Sunday, June 14, 2015

FO: Cali Faye BASICS.tank, the oversized version

Happy Sunday everyone!

In today's episode of The Vest Quest, may I present the Cali Faye Collection BASICS.tank?

Before I show you a picture of me wearing it, I need to point out that I expected it to be slightly too big.

The Vest Quest is an unscientific experiment to ensure that I have couple of pattern options to try out with The Girl while she is here on holiday.

I am sure she won't mind me saying she is a wee bit bustier than me, so I opted for size medium, instead of small.

I squeezed it out of scraps of fabric from the stash.
The back is the same white cotton that I used last week for the Bantam Top trial run.
The front is the final piece of broderie anglaise from a never-ending half-metre I bought years ago and have been pillaging for collars and yokes.

It is totally transparent.
This is another nightie!

But that's not a bad thing.

The Bantam Top is the best pj top I have ever had - the cotton is so smooth and cool.  Perfect for the summer, when FL is still cuddling up with a hot water bottle, wearing two shirts and a woolly hat, but I am hanging my feet out of the duvet to breathe!

Speaking of FL... it would appear he laid a bowl of rhubarb crumble down on my ironing board while I was out of the room.

My DIY bias binding smelt amazing as I pressed it and I wondered why... that stain had better come out, or he's in trouble!  (The ironing board cover has a big blob of ironed-on fruit, the binding escaped with just a smidgen.)

Making and attaching the bias binding was a bit stressful altogether, as my Instagram followers will have gathered.

The Cali Faye tutorial would have you fold it under itself at the join.  But past experience of that method left me with a too-tight underarm seam.

I much prefer the Merchant and Mills method (from the Bantam Top), of seaming the binding at an angle before you attach it... but that only works if it is exactly the right length and I found that hard to judge.  M and M provide a pattern piece for the bias binding.  Cali Faye does not.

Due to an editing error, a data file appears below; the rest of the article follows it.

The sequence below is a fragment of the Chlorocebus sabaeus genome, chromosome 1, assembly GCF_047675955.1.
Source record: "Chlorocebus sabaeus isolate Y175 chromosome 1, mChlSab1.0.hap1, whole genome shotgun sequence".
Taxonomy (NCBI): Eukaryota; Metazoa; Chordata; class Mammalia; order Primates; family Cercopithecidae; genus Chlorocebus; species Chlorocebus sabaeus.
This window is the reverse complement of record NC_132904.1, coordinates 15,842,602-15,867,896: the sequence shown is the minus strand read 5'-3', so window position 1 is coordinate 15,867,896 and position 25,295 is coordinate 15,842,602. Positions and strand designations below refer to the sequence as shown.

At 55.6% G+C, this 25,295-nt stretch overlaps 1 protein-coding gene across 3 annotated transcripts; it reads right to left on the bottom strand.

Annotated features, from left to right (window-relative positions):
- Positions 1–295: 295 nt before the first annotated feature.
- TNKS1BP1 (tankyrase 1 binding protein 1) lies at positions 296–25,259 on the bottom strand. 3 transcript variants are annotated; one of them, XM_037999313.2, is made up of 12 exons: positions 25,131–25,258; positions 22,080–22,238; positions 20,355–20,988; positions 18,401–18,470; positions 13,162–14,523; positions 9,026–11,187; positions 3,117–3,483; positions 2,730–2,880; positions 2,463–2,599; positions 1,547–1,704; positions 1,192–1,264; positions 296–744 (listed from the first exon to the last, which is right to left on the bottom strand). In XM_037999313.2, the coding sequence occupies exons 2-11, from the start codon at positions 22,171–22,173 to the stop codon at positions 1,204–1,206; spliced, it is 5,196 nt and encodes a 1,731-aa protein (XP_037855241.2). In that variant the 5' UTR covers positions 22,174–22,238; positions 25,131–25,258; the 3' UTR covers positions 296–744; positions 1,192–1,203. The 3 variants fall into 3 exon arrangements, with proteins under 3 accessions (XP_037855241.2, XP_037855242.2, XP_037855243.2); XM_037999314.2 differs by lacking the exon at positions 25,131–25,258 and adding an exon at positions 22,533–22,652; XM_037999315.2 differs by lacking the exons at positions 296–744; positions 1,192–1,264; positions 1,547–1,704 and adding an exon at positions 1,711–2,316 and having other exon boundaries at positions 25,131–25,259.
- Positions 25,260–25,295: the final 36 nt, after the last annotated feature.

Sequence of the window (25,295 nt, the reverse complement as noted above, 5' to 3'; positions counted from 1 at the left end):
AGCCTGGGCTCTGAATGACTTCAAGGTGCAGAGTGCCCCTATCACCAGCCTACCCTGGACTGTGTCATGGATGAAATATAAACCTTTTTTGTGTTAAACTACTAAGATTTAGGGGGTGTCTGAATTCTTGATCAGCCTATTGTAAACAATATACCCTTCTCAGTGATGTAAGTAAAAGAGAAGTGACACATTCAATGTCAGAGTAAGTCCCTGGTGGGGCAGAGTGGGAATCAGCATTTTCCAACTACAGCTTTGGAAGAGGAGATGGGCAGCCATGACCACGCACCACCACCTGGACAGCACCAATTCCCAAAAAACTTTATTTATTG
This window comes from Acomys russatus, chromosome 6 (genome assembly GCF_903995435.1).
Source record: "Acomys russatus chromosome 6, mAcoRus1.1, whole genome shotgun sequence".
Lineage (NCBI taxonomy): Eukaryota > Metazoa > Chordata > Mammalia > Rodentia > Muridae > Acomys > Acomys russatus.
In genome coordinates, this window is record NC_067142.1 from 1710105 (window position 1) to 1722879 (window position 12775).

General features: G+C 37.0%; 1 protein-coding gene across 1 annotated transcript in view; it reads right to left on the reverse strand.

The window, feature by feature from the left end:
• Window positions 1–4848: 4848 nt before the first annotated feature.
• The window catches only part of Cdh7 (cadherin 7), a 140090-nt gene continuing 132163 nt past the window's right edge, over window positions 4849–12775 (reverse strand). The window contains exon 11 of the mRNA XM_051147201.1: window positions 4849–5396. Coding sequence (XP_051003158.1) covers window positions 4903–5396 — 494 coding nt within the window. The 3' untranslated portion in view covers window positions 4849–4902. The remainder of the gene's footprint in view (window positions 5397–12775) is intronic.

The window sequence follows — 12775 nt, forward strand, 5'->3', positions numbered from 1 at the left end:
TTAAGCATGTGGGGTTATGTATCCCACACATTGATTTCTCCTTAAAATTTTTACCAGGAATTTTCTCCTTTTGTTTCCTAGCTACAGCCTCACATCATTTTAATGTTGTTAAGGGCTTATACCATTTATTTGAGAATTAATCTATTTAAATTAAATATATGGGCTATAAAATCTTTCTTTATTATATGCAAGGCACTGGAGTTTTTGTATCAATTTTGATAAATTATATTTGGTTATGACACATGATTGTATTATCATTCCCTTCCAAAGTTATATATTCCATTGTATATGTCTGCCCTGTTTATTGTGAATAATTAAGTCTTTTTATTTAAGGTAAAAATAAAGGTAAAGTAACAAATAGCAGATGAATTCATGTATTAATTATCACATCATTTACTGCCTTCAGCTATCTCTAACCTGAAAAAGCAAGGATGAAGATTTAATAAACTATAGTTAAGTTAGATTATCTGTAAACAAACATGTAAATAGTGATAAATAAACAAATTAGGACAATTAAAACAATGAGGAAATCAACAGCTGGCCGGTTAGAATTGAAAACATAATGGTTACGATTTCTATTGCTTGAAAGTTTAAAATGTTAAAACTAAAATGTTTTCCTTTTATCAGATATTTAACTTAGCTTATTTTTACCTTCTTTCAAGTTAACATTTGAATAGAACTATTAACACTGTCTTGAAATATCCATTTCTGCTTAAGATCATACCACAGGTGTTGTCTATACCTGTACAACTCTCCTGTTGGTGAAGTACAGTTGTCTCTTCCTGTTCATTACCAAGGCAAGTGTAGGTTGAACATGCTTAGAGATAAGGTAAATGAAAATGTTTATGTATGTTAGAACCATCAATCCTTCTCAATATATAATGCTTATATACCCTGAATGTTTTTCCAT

By sewing it at an angle, the bias retains its stretch and fits the curve far better.
This is what it looks like once you get it trimmed down to size and stitched, ready to attach:

Back to the BASICS.tank...

The straps are just the right width to cover bra straps, back and front.
And the back neck sits really nicely - no gaping.
The front is cut a bit lower than I prefer, but I think The Girl will like it.
The armholes are deeper than I like too, but not ridiculous.
The shirt tail is perhaps an inch and a half longer at the back than the front.
It flares out at the hip and covers my jeans pockets - a good length.


Pattern:  Cali Faye Collection BASICS.tank, a print-at-home pdf, in size Medium.  This is supposed to fit a 34.5 inch bust, but even though I used French seams when the seam allowance was only meant to be 3/8 inch total, the finished top measures 36 inches at the underarm level.

Fabric: Two scavenged scraps, as described above.  The bias binding gobbles up yardage though, so beware being too ambitious.  You could probably make it from a yard (or metre) in the medium size.


At the beginning, there is a warning:  "skill level is based on the complexity of the garment construction, as well as the verbiage used in the tutorial."

Really, it should be a breeze to sew a simple vest and I see no reason for fancy "verbiage" when plain English does the job.

In comparing construction methods I much preferred (and used) the Merchant and Mills method: stitch the hem first; French seam the sides and shoulders; stay stitch the neck and armholes edges; sew the bias at an angle to preserve the stretch... and you are done, with not a stray thread in sight.


In the right size and the right fabric I can imagine making this again for me, if I was going somewhere hot and sunny.
But more importantly, I think The Girl will like this pattern a lot.
As long as I can guide her safely through the bias binding, we should be on to a winner!